College Area clean-ups seek to appease community relations

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College Area clean-ups seek to appease community relations

Torrey Bailey

Torrey Bailey

Torrey Bailey

by Natalia Xibille, Staff Writer

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Nearly 200 students opted to wake up early and participate in the Good Neighbor clean-up event hosted by the Campus Community Commission on Sunday, Nov. 8.

At 9 a.m., the students gathered at the Conrad Prebys Aztec Student Union. CCC representatives divided the students into groups of 15-20 and assigned them to one of 10 routes that covered areas between Ewing Street and Faber Way. Within five minutes, students were dispatched with trash bags and gloves in hand.

Several of the students in attendance were fraternity and sorority members, including Kappa Alpha member and mechanical engineer sophomore Anthony Hewitt.

“We came out because we really want to give back to our community,” Hewitt said. “We go to this school, and we kind of add a little mess to the community, so we also want to help clean it up.”

Students found half-filled beer cans and red plastic cups tucked into the bushes lining the streets of the neighborhood, along with leftover candy wrappers from Halloween festivities.

The student volunteers also helped clean up a nearby house that had been toilet-papered. The flowers on the house’s front lawn had been plastic-wrapped and glitter was thrown all over the driveway.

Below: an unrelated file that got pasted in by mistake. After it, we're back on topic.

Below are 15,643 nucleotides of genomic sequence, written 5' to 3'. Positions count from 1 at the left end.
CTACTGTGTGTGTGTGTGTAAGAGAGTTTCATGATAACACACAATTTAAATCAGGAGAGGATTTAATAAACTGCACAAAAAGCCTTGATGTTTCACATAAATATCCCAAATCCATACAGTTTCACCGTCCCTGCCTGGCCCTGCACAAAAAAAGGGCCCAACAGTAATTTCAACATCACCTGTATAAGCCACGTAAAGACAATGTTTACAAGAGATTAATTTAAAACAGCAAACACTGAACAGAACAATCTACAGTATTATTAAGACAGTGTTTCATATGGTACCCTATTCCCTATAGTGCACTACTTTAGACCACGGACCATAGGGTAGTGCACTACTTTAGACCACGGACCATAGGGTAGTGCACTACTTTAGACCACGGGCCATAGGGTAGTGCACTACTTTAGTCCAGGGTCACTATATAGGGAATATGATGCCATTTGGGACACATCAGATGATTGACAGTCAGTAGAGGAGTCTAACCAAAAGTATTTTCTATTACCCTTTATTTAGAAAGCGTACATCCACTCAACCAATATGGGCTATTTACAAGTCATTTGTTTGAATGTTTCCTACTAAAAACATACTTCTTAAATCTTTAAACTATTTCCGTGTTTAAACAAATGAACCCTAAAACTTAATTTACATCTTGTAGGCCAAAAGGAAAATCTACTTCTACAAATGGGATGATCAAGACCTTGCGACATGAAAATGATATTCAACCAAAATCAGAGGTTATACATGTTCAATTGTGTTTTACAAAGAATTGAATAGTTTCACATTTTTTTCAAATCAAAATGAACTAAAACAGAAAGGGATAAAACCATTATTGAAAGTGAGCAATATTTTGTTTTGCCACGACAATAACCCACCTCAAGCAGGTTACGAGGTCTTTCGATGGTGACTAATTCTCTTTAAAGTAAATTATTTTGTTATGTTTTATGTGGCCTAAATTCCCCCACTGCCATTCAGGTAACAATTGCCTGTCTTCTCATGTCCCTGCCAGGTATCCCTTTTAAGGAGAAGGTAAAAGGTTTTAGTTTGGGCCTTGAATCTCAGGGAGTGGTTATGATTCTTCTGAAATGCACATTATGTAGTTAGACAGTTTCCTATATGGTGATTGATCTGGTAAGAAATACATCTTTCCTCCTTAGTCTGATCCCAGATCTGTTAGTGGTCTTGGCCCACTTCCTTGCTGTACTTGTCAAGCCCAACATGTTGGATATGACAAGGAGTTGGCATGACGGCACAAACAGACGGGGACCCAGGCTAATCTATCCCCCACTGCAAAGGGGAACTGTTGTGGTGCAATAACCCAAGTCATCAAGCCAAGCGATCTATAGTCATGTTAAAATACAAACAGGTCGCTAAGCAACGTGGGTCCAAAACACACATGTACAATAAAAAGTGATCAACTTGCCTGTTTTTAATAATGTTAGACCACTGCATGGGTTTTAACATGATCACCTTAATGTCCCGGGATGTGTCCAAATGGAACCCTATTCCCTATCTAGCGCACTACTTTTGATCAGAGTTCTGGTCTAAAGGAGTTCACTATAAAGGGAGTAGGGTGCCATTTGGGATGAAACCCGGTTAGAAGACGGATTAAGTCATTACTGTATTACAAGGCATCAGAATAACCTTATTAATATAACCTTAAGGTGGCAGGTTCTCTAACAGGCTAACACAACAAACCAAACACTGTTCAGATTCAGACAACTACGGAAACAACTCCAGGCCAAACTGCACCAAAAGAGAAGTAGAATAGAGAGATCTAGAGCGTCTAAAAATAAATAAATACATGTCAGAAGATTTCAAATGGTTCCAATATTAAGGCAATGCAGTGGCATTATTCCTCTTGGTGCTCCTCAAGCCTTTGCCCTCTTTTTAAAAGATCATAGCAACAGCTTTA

The CCC looked into the report but was unable to fully clean the home since it turned out to be a joke between friends. Lindsey Leathers, resident of the home, said it was part of a prank war she and her roommates had with their friends.   

“What they need to understand is that these pranks affect everyone,” College Area Community Council Vice President Rhea Kuhlman said.  

Seventy percent of the College Area residents are college students, while the remaining 30 percent feels the repercussions of excessive partying, trash, lack of parking and property damage, CACC President Jose Reynoso said. There have also been complaints of students urinating on lawns and one party attended by nearly 300 students, Reynoso said.

Occurrences like these have created an “us vs. them” mentality between members of the College Area community, Reynoso said.

The Good Neighbor clean-ups are one of many attempts to mend this relationship.

“The long-term goal is culture change,” CCC Commissioner Daniel Matlock said.

To promote this change, the CCC aims to educate students on relevant local and state laws and proper behaviors, and also encourage interaction among students and other members of the College Area community.

“I think the community clean-ups are a way to show the community at large that (students) are a part of it and that they do care and want things to change,” Reynoso said.  

Aside from the Good Neighbor clean-ups, the CCC teamed up with the CACC to organize an ice cream social where both students and community members were invited to join. They are also working on creating an informational video that would be shown to incoming freshmen at orientation, as well as students preparing to move into homes. The CCC has also reached out to other universities in San Diego, such as UC San Diego and University of San Diego, to have a joint community event and break the party-driven stereotype surrounding college students, Matlock said.

 The Good Neighbor clean-up on Sunday was the fourth in a series of clean-ups scheduled for this semester. The next clean-up is scheduled for Dec. 6.

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